The Fresh Loaf

A Community of Amateur Bakers and Artisan Bread Enthusiasts.

Baking in Mass Quantities

Verc0003's picture

Baking in Mass Quantities



I am just getting into a commercial shared kitchen so that I can up my sourdough quantity. 

I want to mix 50 loaves at a time. The place has a Berkel 30 qt mixer and a 60 qt Globe mixer.

Which do you suggest? 

Also I have never used a mixer before. 

How do I use this?


How do I adjust my recipe for 50 loaves. 

I have found that when you increase your recipe something always goes wrong.

Right now my recipe for 2 loaves is :

1000 grams of flour

700 grams of water

225 grams of starter

20 gams of salt


In the mixer would i add everything at once or water and flour let rest then starter rest then salt?




I find that there is no videos or books to help bakers that want to get bigger. Any video or book suggestions. 


Thank you so much!!=)))

pmccool's picture

I suggest that you get a copy of Jeffrey Hamelman’s book titled Bread.  Most of the formulae in the book are scaled to produce 20-30 loaves per batch.  You can more easily scale up from those formulae than you can from a 2-loaf batch.  

The early chapters of the book have a wealth of information that will definitely help you as you develop your skills.  

Best of luck with your new endeavor. 


Verc0003's picture

Does he talk about how to use a mixer and recipes for 30 plus loaves?

Sugarowl's picture

They should know how to operate their own mixer. If they can't show you then it's probably better to rent elsewhere. If they can't work it then it probably means they won't know (or care) when something is broken too. Commercial mixers can easily take your arm off, they are powerful. I used a commercial mixer when I worked at a restaurant. They have a strong motor, we used it to mix pizza dough and grind (yes, grind with an attachment blade) cooked sausages and shred giant blocks of cheese. Start on low and keep your fingers free while it's running.

Sugarowl's picture

but on another thread one of the members owns this site: The link shows how he was making dough without a mixer for the farmer's market. Well, he uses a mixer for the preferments, but it's mostly stretch and folds in a bus tub.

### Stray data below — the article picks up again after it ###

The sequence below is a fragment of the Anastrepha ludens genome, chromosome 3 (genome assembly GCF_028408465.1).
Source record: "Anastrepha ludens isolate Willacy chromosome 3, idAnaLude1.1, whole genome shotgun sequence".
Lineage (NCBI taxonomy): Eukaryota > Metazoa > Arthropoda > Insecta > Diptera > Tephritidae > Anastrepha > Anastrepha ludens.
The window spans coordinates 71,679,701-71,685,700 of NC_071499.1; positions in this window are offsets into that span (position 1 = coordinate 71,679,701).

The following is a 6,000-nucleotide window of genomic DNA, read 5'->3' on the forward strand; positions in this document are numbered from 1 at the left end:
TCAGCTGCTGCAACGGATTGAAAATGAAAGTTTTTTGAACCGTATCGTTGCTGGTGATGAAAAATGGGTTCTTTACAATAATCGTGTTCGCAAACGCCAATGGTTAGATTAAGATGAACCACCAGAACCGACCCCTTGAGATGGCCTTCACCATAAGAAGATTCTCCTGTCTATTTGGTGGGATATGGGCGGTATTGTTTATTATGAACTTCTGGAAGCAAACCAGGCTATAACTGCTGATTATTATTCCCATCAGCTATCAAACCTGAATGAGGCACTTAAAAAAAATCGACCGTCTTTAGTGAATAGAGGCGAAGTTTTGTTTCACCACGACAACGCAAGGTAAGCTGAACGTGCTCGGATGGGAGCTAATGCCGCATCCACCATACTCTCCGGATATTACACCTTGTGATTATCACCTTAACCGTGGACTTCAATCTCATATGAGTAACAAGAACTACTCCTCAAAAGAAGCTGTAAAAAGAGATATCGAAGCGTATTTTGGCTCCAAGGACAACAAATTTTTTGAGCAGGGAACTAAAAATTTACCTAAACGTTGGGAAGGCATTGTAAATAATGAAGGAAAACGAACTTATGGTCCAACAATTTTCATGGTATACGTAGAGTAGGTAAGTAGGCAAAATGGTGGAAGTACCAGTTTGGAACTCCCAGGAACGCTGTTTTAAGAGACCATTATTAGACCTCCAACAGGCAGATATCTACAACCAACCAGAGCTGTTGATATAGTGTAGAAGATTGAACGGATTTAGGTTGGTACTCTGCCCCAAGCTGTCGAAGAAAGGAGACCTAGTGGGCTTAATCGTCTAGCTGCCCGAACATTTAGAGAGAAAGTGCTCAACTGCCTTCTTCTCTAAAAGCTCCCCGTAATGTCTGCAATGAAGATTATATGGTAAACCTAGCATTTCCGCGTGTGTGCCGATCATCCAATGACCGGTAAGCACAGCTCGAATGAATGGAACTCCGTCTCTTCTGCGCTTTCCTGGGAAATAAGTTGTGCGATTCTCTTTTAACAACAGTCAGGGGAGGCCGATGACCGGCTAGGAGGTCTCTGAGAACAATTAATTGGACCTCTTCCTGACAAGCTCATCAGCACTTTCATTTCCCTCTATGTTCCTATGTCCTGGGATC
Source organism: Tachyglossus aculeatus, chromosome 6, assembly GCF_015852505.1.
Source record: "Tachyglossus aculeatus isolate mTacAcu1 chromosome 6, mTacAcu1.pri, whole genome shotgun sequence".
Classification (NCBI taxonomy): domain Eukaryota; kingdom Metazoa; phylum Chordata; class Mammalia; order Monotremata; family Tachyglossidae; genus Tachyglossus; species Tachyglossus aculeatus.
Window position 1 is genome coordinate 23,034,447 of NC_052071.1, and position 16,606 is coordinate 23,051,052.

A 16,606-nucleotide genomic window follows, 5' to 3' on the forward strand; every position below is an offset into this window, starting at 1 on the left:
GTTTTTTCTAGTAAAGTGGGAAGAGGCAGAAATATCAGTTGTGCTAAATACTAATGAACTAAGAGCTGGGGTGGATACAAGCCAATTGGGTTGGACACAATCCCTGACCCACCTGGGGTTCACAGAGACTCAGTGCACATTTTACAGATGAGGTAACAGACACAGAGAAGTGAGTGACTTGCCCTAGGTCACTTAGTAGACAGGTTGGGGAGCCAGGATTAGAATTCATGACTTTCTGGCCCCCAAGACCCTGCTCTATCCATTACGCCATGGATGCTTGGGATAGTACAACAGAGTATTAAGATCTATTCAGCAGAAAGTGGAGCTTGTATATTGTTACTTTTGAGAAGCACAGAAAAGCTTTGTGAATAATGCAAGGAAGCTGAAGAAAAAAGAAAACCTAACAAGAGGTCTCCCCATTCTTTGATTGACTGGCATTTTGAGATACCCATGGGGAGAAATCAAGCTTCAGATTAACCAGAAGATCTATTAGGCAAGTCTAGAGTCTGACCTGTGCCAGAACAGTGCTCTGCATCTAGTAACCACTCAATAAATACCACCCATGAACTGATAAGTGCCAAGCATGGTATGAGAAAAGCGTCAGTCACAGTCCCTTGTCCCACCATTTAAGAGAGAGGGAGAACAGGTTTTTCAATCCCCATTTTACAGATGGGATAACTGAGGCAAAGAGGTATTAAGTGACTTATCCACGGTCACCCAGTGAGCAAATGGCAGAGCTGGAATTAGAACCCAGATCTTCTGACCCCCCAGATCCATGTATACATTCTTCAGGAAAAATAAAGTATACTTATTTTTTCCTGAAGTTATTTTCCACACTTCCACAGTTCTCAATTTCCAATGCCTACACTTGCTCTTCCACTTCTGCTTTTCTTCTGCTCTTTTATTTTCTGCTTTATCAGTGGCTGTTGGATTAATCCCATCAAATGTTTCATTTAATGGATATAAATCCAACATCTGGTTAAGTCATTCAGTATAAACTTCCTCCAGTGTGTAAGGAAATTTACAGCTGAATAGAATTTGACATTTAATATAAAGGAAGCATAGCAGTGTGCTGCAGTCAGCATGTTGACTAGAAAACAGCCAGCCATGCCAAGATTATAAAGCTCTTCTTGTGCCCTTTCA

Here's the Thread:

The user is MikeAvery, I'm not sure how to link his profile.

Flea's picture

Thanks for this post. Mike's link is great.

Verc0003's picture

Thank you so much

Steve Knight's picture
Steve Knight

Rounding up slightly, you're making 50 kg of dough.  It's probably easier because of mixer capacity to make two batches of 25 kg each.  A bus tub comfortably holds 10 kg.

Revise your formula to show the bakers' percentages, then simply to do multiplication to determine the amounts to scale.  Scale everything first, mix flour and water, autolyse for about half-an-hour, add starter and salt, mix on first speed for four or five minutes, check dough strength, mix on second speed if needed for another three to five minutes.  Pull a dough window. (It's always best to undermix rather than overmix).  Put the dough in tubs and fold one or two times every half-hour, depending on strength.  


joe_s's picture

Hammelman book is an excellent recommendation ... Read up on baker's percentages and that will be your gateway to scaling recipes.   

Your lack of experience with mixers does not portend well success in the 50 loaves arena. You may want to rethink.  Making 50 lousy loaves of bread is a lot of work.  There is a huge difference making 1 loaf at home and 50 loaves in a commercial setting.



Dsr303's picture

If you can get a copy of The Village Baker by Joe Ortix he has large batch bread recipes in the back of the book

yozzause's picture

That's a big step up from 2 to 50 and even bigger if you have no experience with machinery, really important to get things correct,  disappointing if you do a stuff up with 1 loaf  a disaster when you do it with 50. Perhaps you could get someone to assist or oversee whilst you find your feet.

When i was teaching apprentices dough making i had to impress upon them the magnitude of getting it wrong  600lbs of flour  and over 1000lbs of dough, can make for a very unhappy boss. 

The whole point with the bakers percentages formulas is that you can replicate the exact same dough whether its for 1 kg or 15 kg or right down to an exact amount of dough required.  

Your avatar gives no details of where you might be in this world so a bit hard to give any particular advice.

regards Derek